*Paul Sedra is associate professor of history at Simon Fraser University.

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Debt Trap: Why South Korean Economics Explains Squid Game

Crunching the numbers of South Korea's personal and household debt offers a glimpse into what drives the win-or-die plot of the Netflix hit produced in the Asian country.

In the Netflix series, losers of the game face death

Yip Wing Sum


SEOUL — The South Korean series Squid Game has become the most viewed series on Netflix, watched by over 111 million viewers and counting. It has also generated a wave of debate online and off about its provocative message about contemporary life.

The plot follows the story of a desperate man in debt, who receives a mysterious invitation to play a game in which the contestants gamble their lives on six childhood games, with the winner awarded a prize of 45.6 billion won ($38 million)... while the losers face death.

It's a plot that many have noted is not quite as surreal as it sounds, a reflection of the reality of Korean society today mired in personal debt.

Seoul housing prices top London and New York

In the polished streets of downtown Seoul, one sees endless cards and coupons advertising loans scattered on the ground. Since the outbreak of the pandemic, as the demand for loans in South Korea has exploded, lax lending policies have led to a rapid increase in personal debt.

According to the South Korean Central Bank's "Monetary Credit Policy Report," household debt reached 105% of GDP in the first quarter of this year, equivalent to approximately $1.5 trillion at the end of March, with a major share tied up in home mortgages.

Average home loans are equivalent to 270% of annual income.

One reason behind the debts is the soaring housing prices. In Seoul, home to nearly half of the country's population, housing prices are now among the highest in the world. The price to income ratio (PIR), which weighs the average price of a home to the average annual household income, is 12.04 in Seoul, compared to 8.4 in San Francisco, 8.2 in London and 5.4 in New York.

According to the Korea Real Estate Commission, 42.1% of all home purchases in January 2021 were by young Koreans in their 20s and 30s. For those in their 30s, the average amount borrowed is equivalent to 270% of their annual income.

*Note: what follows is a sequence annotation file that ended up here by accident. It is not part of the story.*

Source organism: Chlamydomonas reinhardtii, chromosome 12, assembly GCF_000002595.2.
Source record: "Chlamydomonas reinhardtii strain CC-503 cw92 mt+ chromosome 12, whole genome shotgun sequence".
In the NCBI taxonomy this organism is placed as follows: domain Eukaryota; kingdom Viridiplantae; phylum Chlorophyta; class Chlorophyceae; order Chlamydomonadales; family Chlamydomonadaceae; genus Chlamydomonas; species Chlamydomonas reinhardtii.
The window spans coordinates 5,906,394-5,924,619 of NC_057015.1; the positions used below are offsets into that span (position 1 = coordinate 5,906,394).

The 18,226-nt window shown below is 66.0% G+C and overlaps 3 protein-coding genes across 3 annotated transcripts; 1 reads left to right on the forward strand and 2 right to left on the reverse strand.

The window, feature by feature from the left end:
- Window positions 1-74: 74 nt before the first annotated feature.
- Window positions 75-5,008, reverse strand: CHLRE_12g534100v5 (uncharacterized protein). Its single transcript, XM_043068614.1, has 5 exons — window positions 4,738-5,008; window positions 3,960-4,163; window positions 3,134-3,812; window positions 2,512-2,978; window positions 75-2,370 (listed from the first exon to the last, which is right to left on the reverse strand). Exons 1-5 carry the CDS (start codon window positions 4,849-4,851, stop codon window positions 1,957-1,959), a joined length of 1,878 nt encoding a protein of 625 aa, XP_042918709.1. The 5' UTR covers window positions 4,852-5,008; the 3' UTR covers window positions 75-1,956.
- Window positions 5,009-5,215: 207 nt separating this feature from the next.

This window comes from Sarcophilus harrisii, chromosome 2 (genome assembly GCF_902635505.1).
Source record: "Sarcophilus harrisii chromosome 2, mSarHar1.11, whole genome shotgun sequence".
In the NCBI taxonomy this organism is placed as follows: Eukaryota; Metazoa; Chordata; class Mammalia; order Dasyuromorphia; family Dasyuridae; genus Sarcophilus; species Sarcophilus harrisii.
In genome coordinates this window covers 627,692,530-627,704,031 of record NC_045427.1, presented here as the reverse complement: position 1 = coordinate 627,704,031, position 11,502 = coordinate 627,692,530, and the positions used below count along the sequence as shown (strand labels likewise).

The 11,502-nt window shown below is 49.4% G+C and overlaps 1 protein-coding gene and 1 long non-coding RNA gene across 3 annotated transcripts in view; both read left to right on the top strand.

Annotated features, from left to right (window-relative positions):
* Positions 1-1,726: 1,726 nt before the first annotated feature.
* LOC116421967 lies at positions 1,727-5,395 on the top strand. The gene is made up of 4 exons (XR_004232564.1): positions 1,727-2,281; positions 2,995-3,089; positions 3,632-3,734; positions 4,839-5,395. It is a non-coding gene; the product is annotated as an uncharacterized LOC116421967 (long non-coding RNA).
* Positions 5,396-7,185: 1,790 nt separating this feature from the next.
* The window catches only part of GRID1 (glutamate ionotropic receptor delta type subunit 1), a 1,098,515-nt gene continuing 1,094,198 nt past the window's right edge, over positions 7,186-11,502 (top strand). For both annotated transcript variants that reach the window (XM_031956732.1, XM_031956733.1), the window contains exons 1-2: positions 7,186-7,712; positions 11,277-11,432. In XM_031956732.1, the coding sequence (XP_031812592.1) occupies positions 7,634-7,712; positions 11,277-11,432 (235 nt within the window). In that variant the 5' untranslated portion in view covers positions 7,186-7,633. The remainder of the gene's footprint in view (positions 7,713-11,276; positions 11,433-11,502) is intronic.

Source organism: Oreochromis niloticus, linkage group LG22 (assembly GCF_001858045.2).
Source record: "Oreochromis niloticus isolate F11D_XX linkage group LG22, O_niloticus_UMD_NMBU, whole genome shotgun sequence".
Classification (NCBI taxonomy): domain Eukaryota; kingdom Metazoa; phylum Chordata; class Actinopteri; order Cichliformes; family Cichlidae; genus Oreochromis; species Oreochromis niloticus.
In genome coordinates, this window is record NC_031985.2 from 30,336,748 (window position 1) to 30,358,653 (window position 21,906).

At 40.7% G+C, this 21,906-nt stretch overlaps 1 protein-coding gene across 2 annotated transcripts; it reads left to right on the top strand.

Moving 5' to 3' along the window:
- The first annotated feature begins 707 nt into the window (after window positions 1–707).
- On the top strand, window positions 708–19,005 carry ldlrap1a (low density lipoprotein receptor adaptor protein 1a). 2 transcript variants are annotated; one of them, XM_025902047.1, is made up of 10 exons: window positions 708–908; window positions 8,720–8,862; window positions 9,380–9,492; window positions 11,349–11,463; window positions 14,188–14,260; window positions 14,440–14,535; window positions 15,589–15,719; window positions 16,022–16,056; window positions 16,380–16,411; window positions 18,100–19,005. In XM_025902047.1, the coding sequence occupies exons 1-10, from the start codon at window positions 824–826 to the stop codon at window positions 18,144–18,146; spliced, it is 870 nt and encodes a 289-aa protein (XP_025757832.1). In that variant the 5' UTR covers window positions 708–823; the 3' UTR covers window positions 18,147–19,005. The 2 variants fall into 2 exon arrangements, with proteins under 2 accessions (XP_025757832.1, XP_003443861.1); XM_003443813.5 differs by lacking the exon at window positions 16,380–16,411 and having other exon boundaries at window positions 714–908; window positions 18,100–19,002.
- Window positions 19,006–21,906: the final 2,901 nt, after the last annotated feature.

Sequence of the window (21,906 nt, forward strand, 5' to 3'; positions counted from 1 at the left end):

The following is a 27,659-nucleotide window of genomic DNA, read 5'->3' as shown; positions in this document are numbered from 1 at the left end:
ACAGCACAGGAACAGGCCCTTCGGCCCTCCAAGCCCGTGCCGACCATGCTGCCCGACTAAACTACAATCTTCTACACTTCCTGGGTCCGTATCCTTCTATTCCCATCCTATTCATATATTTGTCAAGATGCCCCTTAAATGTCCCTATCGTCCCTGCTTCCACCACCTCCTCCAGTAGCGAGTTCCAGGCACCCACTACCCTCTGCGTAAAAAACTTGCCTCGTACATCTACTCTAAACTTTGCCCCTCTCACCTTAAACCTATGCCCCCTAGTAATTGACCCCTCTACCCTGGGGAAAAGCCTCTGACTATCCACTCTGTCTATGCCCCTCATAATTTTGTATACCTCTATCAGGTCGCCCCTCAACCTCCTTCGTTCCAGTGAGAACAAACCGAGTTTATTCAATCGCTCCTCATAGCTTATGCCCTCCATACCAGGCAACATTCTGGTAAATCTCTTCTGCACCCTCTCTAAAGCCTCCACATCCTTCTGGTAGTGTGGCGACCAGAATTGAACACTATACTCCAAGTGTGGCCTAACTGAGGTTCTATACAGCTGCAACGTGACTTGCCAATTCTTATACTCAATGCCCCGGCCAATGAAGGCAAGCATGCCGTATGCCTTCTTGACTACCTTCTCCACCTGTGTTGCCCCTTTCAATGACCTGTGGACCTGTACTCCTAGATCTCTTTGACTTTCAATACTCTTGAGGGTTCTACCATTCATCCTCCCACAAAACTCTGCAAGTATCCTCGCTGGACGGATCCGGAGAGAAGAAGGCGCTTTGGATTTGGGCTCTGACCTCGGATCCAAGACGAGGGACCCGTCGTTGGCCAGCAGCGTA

Playing the stock market

At the same time, the South Korean stock market is booming. The increased demand to buy stocks has led to an increase in other loans such as credit. The ratio for Korean shareholders conducting credit financing, i.e. borrowing from securities companies to secure stock holdings, had reached 21.4 trillion won ($17.7 billion), further increasing the indebtedness of households.

A 30-year-old Seoul office worker who bought stocks through various forms of borrowing was interviewed by Reuters this year, and said he was "very foolish not to take advantage of the rebound."

In addition to his 100 million won ($84,000) overdraft account, he also took out a 100 million won loan against his house in Seoul, and a 50 million won stock pledge. All of these demands on the stock market have further exacerbated the problem of household debt.

42.1% of all home purchases in January 2021 were by young Koreans in their 20s and 30s

Simon Shin/SOPA Images/ZUMA

Game of survival

In response to the accumulating financial risks, the Bank of Korea has restricted the release of loans and has announced its first interest rate hike in three years at the end of August.

But experts believe that even if banks cut loans or raise interest rates, those who need money will look for other ways to borrow, often turning to more costly institutions and mechanisms.

This all risks leading to what one can call a "debt trap," one loan piling on top of another. That brings us back to the plot of Squid Game, "Either you live or I do." South Korean society has turned into a game of survival.